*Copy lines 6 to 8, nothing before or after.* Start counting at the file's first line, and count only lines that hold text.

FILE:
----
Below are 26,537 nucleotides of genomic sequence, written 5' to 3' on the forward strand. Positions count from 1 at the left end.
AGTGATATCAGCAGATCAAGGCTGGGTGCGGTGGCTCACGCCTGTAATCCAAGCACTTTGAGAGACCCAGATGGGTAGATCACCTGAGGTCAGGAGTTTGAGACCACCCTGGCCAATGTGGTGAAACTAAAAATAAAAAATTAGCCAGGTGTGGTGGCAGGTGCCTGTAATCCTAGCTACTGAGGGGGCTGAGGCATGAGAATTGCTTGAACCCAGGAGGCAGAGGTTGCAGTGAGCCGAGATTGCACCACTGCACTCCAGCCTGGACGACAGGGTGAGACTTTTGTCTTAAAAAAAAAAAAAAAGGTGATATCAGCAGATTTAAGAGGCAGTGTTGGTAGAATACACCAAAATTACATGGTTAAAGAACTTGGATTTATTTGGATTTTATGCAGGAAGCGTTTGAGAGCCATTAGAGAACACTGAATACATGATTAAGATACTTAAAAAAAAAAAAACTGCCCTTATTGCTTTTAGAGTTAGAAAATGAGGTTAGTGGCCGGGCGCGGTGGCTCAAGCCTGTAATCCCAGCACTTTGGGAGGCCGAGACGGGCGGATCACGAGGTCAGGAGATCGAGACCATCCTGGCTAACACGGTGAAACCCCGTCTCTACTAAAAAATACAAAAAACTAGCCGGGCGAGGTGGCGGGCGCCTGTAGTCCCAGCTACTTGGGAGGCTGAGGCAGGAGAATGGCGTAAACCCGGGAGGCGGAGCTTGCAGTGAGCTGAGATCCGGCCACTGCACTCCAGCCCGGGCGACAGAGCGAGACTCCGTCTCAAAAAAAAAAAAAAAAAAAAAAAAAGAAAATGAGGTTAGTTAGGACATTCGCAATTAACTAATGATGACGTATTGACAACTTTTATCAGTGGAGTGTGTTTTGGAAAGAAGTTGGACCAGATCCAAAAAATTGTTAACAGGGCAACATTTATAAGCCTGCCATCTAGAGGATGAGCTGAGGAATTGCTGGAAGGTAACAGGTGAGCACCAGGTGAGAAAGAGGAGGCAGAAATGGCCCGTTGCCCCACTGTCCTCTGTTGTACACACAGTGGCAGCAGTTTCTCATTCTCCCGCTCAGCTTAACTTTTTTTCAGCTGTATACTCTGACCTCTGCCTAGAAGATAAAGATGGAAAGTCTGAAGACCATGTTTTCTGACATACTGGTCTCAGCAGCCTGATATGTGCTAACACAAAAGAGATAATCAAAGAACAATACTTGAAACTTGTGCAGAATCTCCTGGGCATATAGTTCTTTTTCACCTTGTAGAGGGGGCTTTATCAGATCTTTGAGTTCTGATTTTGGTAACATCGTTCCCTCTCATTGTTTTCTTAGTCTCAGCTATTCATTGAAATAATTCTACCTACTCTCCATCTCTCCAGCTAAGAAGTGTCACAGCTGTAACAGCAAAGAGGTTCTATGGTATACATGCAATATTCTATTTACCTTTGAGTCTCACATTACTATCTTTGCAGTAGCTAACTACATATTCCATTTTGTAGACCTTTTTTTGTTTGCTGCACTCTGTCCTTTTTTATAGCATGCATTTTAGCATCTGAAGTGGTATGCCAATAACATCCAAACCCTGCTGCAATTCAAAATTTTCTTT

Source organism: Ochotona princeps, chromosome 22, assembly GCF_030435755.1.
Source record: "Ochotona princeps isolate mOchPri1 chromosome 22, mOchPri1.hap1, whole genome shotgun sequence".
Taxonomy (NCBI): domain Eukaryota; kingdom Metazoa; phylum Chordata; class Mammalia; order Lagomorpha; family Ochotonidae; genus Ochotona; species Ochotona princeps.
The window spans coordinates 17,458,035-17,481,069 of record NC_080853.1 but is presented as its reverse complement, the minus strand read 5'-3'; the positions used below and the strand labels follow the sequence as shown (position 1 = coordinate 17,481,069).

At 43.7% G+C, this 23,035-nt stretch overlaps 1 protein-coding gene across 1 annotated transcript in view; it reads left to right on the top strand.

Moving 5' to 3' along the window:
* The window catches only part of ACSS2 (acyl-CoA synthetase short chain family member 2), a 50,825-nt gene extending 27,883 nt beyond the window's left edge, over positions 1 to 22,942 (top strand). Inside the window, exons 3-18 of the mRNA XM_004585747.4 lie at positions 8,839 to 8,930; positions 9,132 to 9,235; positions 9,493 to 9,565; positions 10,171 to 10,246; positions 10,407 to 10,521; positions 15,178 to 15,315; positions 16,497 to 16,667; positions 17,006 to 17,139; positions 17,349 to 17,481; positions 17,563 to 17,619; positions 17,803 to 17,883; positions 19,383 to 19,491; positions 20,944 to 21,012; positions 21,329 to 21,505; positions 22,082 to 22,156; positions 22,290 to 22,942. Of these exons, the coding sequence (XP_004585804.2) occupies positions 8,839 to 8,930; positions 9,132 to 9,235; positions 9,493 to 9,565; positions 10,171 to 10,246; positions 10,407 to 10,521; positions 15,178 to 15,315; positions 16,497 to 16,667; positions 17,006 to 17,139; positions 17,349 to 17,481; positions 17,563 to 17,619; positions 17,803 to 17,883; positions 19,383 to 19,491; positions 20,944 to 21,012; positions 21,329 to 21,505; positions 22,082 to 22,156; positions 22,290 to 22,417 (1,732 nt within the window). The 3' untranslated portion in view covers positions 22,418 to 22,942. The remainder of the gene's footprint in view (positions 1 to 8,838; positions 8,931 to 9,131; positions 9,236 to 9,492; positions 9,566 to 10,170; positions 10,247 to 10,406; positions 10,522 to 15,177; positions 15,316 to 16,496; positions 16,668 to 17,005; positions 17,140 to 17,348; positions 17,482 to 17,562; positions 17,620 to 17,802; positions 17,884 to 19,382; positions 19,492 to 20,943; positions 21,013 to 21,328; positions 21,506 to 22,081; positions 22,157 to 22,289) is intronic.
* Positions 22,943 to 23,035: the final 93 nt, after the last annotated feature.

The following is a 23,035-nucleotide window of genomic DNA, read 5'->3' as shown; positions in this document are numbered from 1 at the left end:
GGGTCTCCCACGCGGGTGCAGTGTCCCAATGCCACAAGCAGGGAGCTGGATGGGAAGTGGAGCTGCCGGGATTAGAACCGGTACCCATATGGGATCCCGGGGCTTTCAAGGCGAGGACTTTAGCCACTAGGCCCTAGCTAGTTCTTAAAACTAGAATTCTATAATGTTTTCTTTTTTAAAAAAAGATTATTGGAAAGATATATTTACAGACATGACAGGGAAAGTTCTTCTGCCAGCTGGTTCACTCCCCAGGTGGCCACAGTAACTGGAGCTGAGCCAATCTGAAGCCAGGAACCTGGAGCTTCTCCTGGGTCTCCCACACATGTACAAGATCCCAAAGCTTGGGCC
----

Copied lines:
The window spans coordinates 17,458,035-17,481,069 of record NC_080853.1 but is presented as its reverse complement, the minus strand read 5'-3'; the positions used below and the strand labels follow the sequence as shown (position 1 = coordinate 17,481,069).

At 43.7% G+C, this 23,035-nt stretch overlaps 1 protein-coding gene across 1 annotated transcript in view; it reads left to right on the top strand.

Moving 5' to 3' along the window: